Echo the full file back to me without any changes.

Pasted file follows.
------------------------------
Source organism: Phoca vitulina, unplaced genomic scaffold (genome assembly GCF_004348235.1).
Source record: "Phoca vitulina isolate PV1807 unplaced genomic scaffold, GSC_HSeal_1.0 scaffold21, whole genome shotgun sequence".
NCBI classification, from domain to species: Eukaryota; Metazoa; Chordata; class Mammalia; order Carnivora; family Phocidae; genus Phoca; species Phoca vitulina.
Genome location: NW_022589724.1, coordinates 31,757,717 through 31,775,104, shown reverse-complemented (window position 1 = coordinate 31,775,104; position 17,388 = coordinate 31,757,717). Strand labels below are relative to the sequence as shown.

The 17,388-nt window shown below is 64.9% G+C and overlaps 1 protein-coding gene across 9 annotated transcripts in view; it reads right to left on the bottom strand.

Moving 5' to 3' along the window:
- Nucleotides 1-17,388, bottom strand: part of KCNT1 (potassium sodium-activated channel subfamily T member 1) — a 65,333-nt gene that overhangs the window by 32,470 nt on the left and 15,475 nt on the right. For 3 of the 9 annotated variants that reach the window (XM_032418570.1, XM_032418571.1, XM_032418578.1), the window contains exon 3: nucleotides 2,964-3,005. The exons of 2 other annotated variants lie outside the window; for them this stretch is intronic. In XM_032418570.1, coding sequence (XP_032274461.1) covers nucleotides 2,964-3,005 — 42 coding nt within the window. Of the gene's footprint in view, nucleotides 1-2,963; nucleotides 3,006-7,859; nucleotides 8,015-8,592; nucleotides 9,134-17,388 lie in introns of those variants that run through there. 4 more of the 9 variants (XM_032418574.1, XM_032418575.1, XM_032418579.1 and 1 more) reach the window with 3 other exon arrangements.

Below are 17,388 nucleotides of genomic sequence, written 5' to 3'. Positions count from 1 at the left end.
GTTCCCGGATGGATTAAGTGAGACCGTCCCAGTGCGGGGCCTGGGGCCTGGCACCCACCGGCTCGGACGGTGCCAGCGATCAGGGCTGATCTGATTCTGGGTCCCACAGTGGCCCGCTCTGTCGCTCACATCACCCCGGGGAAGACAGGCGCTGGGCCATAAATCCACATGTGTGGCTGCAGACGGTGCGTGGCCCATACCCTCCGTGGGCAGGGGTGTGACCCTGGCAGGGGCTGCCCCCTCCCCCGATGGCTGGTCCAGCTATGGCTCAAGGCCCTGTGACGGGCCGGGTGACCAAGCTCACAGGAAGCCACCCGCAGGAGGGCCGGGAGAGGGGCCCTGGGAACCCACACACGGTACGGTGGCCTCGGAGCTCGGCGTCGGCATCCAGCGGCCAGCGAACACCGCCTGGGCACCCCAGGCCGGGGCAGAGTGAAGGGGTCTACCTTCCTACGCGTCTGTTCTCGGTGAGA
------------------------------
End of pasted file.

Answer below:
Source organism: Phoca vitulina, unplaced genomic scaffold (genome assembly GCF_004348235.1).
Source record: "Phoca vitulina isolate PV1807 unplaced genomic scaffold, GSC_HSeal_1.0 scaffold21, whole genome shotgun sequence".
NCBI classification, from domain to species: Eukaryota; Metazoa; Chordata; class Mammalia; order Carnivora; family Phocidae; genus Phoca; species Phoca vitulina.
Genome location: NW_022589724.1, coordinates 31,757,717 through 31,775,104, shown reverse-complemented (window position 1 = coordinate 31,775,104; position 17,388 = coordinate 31,757,717). Strand labels below are relative to the sequence as shown.

The 17,388-nt window shown below is 64.9% G+C and overlaps 1 protein-coding gene across 9 annotated transcripts in view; it reads right to left on the bottom strand.

Moving 5' to 3' along the window:
- Nucleotides 1-17,388, bottom strand: part of KCNT1 (potassium sodium-activated channel subfamily T member 1) — a 65,333-nt gene that overhangs the window by 32,470 nt on the left and 15,475 nt on the right. For 3 of the 9 annotated variants that reach the window (XM_032418570.1, XM_032418571.1, XM_032418578.1), the window contains exon 3: nucleotides 2,964-3,005. The exons of 2 other annotated variants lie outside the window; for them this stretch is intronic. In XM_032418570.1, coding sequence (XP_032274461.1) covers nucleotides 2,964-3,005 — 42 coding nt within the window. Of the gene's footprint in view, nucleotides 1-2,963; nucleotides 3,006-7,859; nucleotides 8,015-8,592; nucleotides 9,134-17,388 lie in introns of those variants that run through there. 4 more of the 9 variants (XM_032418574.1, XM_032418575.1, XM_032418579.1 and 1 more) reach the window with 3 other exon arrangements.

Below are 17,388 nucleotides of genomic sequence, written 5' to 3'. Positions count from 1 at the left end.
GTTCCCGGATGGATTAAGTGAGACCGTCCCAGTGCGGGGCCTGGGGCCTGGCACCCACCGGCTCGGACGGTGCCAGCGATCAGGGCTGATCTGATTCTGGGTCCCACAGTGGCCCGCTCTGTCGCTCACATCACCCCGGGGAAGACAGGCGCTGGGCCATAAATCCACATGTGTGGCTGCAGACGGTGCGTGGCCCATACCCTCCGTGGGCAGGGGTGTGACCCTGGCAGGGGCTGCCCCCTCCCCCGATGGCTGGTCCAGCTATGGCTCAAGGCCCTGTGACGGGCCGGGTGACCAAGCTCACAGGAAGCCACCCGCAGGAGGGCCGGGAGAGGGGCCCTGGGAACCCACACACGGTACGGTGGCCTCGGAGCTCGGCGTCGGCATCCAGCGGCCAGCGAACACCGCCTGGGCACCCCAGGCCGGGGCAGAGTGAAGGGGTCTACCTTCCTACGCGTCTGTTCTCGGTGAGA